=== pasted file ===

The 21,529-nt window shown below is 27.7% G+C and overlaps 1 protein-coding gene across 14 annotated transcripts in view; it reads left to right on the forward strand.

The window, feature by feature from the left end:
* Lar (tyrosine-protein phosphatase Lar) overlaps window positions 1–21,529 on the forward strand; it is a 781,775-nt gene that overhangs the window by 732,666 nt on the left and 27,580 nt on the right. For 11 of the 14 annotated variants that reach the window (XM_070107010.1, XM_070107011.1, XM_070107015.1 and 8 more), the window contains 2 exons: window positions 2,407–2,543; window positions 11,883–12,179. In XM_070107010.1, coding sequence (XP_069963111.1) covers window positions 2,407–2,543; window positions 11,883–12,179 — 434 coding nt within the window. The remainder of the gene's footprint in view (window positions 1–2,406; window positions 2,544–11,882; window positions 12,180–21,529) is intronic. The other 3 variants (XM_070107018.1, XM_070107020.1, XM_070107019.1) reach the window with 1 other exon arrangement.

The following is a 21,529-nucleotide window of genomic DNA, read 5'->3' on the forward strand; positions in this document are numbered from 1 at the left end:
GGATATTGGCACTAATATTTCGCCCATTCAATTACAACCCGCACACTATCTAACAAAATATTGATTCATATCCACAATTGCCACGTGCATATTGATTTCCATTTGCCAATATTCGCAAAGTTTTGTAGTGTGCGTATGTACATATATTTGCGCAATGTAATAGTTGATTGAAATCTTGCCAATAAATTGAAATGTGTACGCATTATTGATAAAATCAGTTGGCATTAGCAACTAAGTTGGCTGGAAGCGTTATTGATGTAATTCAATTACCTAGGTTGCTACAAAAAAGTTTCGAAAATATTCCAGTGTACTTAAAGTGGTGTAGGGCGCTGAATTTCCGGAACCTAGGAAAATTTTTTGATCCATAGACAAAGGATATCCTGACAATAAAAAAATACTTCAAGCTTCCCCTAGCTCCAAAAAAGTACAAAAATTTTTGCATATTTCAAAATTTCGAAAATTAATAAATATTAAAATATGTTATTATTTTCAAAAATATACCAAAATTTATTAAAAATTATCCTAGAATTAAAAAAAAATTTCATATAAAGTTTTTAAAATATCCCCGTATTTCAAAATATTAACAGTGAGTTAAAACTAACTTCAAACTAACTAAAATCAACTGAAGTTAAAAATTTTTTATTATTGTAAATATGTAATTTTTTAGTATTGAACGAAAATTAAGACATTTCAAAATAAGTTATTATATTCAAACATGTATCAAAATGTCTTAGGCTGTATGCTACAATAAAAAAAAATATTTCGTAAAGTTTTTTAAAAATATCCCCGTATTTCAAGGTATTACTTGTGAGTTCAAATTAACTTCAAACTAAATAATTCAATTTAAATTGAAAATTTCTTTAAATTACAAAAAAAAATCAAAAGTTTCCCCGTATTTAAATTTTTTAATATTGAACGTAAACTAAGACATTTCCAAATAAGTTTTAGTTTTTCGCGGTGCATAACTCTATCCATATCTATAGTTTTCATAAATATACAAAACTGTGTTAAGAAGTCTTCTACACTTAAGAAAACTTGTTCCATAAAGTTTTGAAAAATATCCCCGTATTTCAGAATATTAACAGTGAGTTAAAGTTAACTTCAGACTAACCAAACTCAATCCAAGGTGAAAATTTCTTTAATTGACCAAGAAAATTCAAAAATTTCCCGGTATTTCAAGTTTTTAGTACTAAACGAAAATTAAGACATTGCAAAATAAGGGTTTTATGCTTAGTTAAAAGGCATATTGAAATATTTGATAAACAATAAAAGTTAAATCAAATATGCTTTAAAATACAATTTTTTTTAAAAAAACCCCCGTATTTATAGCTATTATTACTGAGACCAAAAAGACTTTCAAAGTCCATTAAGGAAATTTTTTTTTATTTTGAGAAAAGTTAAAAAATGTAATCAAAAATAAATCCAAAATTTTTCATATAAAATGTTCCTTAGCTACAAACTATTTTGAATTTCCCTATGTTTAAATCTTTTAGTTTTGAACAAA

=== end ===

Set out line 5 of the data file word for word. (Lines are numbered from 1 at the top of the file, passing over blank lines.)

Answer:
GGATATTGGCACTAATATTTCGCCCATTCAATTACAACCCGCACACTATCTAACAAAATATTGATTCATATCCACAATTGCCACGTGCATATTGATTTCCATTTGCCAATATTCGCAAAGTTTTGTAGTGTGCGTATGTACATATATTTGCGCAATGTAATAGTTGATTGAAATCTTGCCAATAAATTGAAATGTGTACGCATTATTGATAAAATCAGTTGGCATTAGCAACTAAGTTGGCTGGAAGCGTTATTGATGTAATTCAATTACCTAGGTTGCTACAAAAAAGTTTCGAAAATATTCCAGTGTACTTAAAGTGGTGTAGGGCGCTGAATTTCCGGAACCTAGGAAAATTTTTTGATCCATAGACAAAGGATATCCTGACAATAAAAAAATACTTCAAGCTTCCCCTAGCTCCAAAAAAGTACAAAAATTTTTGCATATTTCAAAATTTCGAAAATTAATAAATATTAAAATATGTTATTATTTTCAAAAATATACCAAAATTTATTAAAAATTATCCTAGAATTAAAAAAAAATTTCATATAAAGTTTTTAAAATATCCCCGTATTTCAAAATATTAACAGTGAGTTAAAACTAACTTCAAACTAACTAAAATCAACTGAAGTTAAAAATTTTTTATTATTGTAAATATGTAATTTTTTAGTATTGAACGAAAATTAAGACATTTCAAAATAAGTTATTATATTCAAACATGTATCAAAATGTCTTAGGCTGTATGCTACAATAAAAAAAAATATTTCGTAAAGTTTTTTAAAAATATCCCCGTATTTCAAGGTATTACTTGTGAGTTCAAATTAACTTCAAACTAAATAATTCAATTTAAATTGAAAATTTCTTTAAATTACAAAAAAAAATCAAAAGTTTCCCCGTATTTAAATTTTTTAATATTGAACGTAAACTAAGACATTTCCAAATAAGTTTTAGTTTTTCGCGGTGCATAACTCTATCCATATCTATAGTTTTCATAAATATACAAAACTGTGTTAAGAAGTCTTCTACACTTAAGAAAACTTGTTCCATAAAGTTTTGAAAAATATCCCCGTATTTCAGAATATTAACAGTGAGTTAAAGTTAACTTCAGACTAACCAAACTCAATCCAAGGTGAAAATTTCTTTAATTGACCAAGAAAATTCAAAAATTTCCCGGTATTTCAAGTTTTTAGTACTAAACGAAAATTAAGACATTGCAAAATAAGGGTTTTATGCTTAGTTAAAAGGCATATTGAAATATTTGATAAACAATAAAAGTTAAATCAAATATGCTTTAAAATACAATTTTTTTTAAAAAAACCCCCGTATTTATAGCTATTATTACTGAGACCAAAAAGACTTTCAAAGTCCATTAAGGAAATTTTTTTTTATTTTGAGAAAAGTTAAAAAATGTAATCAAAAATAAATCCAAAATTTTTCATATAAAATGTTCCTTAGCTACAAACTATTTTGAATTTCCCTATGTTTAAATCTTTTAGTTTTGAACAAA